People could form the backbone of powerful new mobile internet networks by carrying wearable sensors.
The sensors could create new ultra high bandwidth mobile internet infrastructures and reduce the density of mobile phone base stations.
Engineers from Queen’s Institute of Electronics, Communications and Information Technology are working on a new project based on the rapidly developing science of body-centric communications.
Social benefits could include vast improvements in mobile gaming and remote healthcare, along with new precision monitoring of athletes and real-time tactical training in team sports, an institute release said.
The researchers are investigating how small sensors carried by members of the public, in items such as next generation smartphones, could communicate with each other to create potentially vast body-to-body networks.
The new sensors would interact to transmit data, providing ‘anytime, anywhere’ mobile network connectivity.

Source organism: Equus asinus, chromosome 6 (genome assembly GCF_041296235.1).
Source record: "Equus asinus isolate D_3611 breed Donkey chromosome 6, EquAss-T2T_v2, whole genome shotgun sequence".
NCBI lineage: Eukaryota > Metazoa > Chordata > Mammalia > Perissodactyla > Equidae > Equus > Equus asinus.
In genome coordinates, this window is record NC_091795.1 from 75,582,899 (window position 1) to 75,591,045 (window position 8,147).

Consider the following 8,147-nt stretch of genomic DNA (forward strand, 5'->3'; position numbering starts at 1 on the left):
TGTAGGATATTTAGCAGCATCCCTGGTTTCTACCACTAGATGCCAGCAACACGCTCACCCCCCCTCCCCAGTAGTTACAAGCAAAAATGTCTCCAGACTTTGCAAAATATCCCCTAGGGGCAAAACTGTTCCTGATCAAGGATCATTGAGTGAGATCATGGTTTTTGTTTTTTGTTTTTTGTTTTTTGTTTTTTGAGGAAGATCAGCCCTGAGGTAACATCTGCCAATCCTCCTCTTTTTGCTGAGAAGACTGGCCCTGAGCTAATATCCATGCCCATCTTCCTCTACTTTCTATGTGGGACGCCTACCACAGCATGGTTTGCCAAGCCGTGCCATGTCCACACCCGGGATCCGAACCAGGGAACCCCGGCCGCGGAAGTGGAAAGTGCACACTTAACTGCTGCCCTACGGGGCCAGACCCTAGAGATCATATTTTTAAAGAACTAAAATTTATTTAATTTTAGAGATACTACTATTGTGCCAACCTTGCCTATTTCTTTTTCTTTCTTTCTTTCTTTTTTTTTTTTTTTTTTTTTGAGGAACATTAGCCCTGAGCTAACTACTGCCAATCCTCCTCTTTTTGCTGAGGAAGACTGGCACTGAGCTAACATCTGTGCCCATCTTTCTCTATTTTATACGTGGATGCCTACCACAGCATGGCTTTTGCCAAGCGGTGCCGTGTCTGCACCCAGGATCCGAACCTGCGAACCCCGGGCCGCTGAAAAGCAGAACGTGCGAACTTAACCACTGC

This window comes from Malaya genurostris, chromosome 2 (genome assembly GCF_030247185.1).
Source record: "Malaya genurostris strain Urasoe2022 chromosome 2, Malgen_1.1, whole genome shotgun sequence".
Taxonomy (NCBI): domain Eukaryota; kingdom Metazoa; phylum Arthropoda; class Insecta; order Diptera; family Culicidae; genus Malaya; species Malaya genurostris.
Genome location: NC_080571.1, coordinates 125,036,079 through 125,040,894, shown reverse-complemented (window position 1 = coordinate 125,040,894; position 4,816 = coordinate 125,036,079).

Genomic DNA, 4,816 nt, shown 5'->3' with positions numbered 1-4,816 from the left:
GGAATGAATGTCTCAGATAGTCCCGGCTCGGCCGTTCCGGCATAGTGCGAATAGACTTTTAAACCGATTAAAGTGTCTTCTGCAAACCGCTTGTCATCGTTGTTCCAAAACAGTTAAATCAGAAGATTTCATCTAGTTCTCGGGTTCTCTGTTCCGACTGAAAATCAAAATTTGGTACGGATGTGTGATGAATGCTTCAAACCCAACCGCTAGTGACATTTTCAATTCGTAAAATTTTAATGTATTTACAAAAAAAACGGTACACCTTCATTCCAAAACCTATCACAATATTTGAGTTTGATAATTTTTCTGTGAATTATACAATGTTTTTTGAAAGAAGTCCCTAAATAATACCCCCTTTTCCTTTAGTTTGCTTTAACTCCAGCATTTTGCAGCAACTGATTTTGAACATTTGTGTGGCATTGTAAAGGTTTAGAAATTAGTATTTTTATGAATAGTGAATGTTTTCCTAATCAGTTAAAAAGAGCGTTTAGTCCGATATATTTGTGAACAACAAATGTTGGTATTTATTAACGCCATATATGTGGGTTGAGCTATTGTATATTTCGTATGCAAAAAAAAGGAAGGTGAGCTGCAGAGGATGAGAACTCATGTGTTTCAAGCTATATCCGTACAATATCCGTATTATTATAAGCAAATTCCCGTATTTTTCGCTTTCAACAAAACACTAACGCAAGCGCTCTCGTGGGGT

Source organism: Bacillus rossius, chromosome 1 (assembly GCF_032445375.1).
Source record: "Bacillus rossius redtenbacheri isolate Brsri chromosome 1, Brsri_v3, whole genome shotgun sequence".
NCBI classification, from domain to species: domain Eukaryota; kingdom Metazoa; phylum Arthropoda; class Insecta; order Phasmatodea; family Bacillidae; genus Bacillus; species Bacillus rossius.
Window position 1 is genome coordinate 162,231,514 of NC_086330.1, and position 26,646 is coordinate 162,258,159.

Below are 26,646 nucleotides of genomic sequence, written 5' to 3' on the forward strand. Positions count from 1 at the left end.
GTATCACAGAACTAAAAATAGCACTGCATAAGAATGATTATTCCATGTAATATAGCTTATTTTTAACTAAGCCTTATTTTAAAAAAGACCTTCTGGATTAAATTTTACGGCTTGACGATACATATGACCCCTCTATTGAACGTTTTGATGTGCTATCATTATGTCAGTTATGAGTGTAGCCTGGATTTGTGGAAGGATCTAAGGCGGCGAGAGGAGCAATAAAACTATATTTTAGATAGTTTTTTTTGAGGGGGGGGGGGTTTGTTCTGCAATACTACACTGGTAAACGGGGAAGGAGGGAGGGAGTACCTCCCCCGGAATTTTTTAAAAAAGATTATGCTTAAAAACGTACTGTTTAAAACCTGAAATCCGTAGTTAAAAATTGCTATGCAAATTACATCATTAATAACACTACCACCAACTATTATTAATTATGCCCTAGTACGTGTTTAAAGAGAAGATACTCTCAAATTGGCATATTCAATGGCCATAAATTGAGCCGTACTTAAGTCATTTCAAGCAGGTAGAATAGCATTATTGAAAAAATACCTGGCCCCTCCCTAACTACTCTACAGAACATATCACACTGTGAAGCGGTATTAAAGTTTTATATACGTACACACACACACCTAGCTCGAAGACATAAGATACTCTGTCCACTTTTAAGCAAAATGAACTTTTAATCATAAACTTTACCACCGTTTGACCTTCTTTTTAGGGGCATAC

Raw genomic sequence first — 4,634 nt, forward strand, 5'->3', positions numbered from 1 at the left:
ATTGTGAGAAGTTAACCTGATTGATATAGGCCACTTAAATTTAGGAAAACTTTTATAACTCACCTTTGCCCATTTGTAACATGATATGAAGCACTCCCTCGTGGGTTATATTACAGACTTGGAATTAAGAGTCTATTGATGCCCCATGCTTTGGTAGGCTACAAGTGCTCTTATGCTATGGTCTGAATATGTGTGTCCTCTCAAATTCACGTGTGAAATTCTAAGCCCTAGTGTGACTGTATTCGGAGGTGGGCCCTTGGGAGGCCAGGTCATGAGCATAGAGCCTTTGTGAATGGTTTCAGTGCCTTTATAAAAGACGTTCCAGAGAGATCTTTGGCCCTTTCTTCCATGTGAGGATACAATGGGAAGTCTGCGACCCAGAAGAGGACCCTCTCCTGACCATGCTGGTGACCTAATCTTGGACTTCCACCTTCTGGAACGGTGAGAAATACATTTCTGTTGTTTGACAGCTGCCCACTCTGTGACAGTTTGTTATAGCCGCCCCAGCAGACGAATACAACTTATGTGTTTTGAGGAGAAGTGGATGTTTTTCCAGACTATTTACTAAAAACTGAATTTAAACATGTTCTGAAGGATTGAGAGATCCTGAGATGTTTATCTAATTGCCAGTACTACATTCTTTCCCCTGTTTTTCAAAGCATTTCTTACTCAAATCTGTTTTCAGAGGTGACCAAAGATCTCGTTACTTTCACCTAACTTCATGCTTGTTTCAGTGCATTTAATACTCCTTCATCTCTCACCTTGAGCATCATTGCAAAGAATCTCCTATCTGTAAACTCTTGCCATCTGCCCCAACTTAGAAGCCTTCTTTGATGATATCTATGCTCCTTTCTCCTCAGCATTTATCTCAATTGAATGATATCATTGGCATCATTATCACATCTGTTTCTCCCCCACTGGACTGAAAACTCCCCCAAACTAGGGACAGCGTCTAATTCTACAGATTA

Simon Cotton from the institute’s wireless communications research group said: “In the past few years, a significant amount of research has been undertaken into antennae and systems designed to share information across the surface of the human body.”
“Until now, however, little work has been done to address the next major challenge which is one of the last frontiers in wireless communication – how that information can be transferred efficiently to an off-body location,” he added.
“The availability of body-to-body networks could bring great social benefits, including significant healthcare improvements through the use of body-worn sensors for the widespread, routine monitoring and treatment of illness away from medical centres,” Cotton said.
If the idea takes off, body-to-body networks could also lead to a reduction in the number of base stations needed to service mobile phone users, particularly in areas of high population density, he added.